Published on February 14, 2014
India Council on Competitiveness MD’s, Presidents, CXO’s University Chancellors, Vice Chancellors and Civil Society leaders working to ensure Indian Prosperity
Formation: India Council on Competitiveness • Institute for Competitiveness, India establishes the India Council on Competitiveness in collaboration with the U.S. Council on Competitiveness • Institute for Competitiveness, India is the Indian knot in the global network of the Institute for Strategy and Competitiveness at Harvard Business School. Institute for Competitiveness, India is an international initiative centered in India, dedicated to enlarging and purposeful disseminating of the body of research and knowledge on competition and strategy, as pioneered over the last 25 years by Professor Michael Porter of the Institute for Strategy and Competitiveness at Harvard Business School. Institute for Competitiveness, India conducts and supports indigenous research, offers academic and executive courses, and provides advisory services to the Corporate and the Governments. The institute studies competition and its implications for company strategy; the competitiveness of nations, regions & cities and thus generate guidelines for businesses and those in governance; and suggests and provides solutions for socio-economic problems • The US Council on Competitiveness was founded in 1986 and is the only group of corporate CEOs, university presidents and labor leaders committed to the future prosperity of all Americans and enhanced U.S. competitiveness in the global economy through the creation of high-value economic activity in the United States
Formation: India Council on Competitiveness “I am so pleased to see India start up its own Competitiveness Council and bring together the ranks of its top industry, university leaders and other top delegates with the goal of focusing on India’s productivity and prosperity” “Similar to the U.S. Council, the Indian body will be committed to addressing the issues pertaining to India’s competitiveness in a multidisciplinary manner. It will surely build strategic partnerships with both the public and private sectors; and it will ensure a stronger and more prosperous India in this ever- changing and competitive global environment” – Dr Deborah L. Wince-Smith “We are truly delighted to set up the Indian Council on Competitiveness in collaboration with the U.S. Council on Competitiveness, the Council is being constituted in this country at a time when there is an imperative need for an apex body to drive the competitiveness of the country in the right direction ” – Dr Amit Kapoor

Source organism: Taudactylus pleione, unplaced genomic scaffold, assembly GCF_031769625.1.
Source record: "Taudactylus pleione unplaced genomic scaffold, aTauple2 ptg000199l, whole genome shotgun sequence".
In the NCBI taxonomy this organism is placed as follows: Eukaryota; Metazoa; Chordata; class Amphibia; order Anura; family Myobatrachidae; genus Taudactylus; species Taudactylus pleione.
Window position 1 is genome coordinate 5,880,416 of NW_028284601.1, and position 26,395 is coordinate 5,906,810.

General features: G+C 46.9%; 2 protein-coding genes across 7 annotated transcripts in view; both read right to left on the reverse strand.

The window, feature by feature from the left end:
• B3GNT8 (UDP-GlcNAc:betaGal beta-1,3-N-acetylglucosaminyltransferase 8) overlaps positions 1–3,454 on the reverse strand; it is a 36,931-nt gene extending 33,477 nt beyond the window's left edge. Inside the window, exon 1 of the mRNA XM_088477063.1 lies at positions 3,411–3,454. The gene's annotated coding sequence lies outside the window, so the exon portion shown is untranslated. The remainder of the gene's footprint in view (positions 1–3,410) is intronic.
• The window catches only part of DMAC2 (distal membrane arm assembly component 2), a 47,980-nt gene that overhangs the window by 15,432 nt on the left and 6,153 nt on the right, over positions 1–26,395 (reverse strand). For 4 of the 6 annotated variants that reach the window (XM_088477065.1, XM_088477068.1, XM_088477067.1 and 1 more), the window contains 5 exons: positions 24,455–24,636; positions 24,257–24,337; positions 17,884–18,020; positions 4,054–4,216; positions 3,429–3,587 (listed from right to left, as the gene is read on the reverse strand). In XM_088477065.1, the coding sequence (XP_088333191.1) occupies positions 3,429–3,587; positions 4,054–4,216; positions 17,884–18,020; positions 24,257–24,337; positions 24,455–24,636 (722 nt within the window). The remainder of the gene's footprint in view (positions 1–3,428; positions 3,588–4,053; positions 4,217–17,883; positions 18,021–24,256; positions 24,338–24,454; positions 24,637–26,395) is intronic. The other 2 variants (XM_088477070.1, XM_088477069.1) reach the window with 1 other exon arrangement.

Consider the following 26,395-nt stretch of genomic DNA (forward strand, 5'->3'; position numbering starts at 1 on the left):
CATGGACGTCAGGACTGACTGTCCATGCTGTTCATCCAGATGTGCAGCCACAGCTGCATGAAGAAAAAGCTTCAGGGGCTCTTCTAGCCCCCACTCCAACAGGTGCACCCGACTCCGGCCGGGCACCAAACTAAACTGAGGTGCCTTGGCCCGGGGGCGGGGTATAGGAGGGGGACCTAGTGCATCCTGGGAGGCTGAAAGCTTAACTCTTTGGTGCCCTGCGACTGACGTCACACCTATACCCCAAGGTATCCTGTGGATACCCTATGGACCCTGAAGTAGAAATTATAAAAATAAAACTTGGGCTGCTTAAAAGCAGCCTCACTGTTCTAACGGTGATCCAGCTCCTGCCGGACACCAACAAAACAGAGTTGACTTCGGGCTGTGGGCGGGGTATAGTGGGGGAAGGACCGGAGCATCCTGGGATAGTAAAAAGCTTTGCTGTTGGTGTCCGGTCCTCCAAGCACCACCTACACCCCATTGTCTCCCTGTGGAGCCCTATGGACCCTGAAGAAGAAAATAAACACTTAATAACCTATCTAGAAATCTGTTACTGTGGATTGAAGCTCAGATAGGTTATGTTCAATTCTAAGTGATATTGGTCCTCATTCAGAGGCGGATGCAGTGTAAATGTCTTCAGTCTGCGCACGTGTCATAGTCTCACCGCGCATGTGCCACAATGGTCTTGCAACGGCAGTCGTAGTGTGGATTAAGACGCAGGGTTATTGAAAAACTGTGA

India Council on Competitiveness • The council is a non-profit undertaking and intends to remain a non-partisan, nongovernmental organization that aims to influence the change through debates, discussions and interaction • This Council is not intended to be a lobbying group • The only group of corporate CXOs, University Chancellors and Vice Chancellors and Civil Society leaders committed to the future prosperity of all Indians and enhanced Indian competitiveness • To drive Indian competitiveness, together we work to set an action agenda • Council is a unique effort of bringing a cross section of private sector leaders aimed at generating and suggesting innovative public policy solutions, corporate actions, setting research agendas for a more prosperous India • Council actively seeks to engage in partnerships with organizations as well as individuals both in the private sector and the government to mutually benefit its agendas to strengthen the position of all parties
Pillars of competitiveness Competitiveness is determined by the level of productivity of our country. Pillars here are the components through which we will measure and monitor the increase and decrease in competitiveness • Driving Innovative Entrepreneurship • Development of Skills • Upgrading India’s Infrastructural framework • Fostering Sustainability • India’s increased engagement within the Global Economy • Managing Risk and attaining Balance • Reducing income inequality and enhancing social inclusion and progress
Benefits to the Members • Council aims to remain committed to enhance India’s competitiveness via a pro-growth agenda to capitalize on its unique strengths as well as address India’s challenges • Council’s eminent membership’s ability to forge strategic partnerships across the private and public sectors • Members get an opportunity to add their voice to a movement seeking to shape our nation’s strategy on issues as well as suggest possible solutions • Access to one-of-kind partnership and networking possibilities through invitation only dialogues process, conferences and events both within India and abroad • Insightful thought leadership from their peers, as well as staff • All initiatives will comprise of debates, discussions, dialogues and conferences which lead to publications in form of whitepaper, reports and clarion call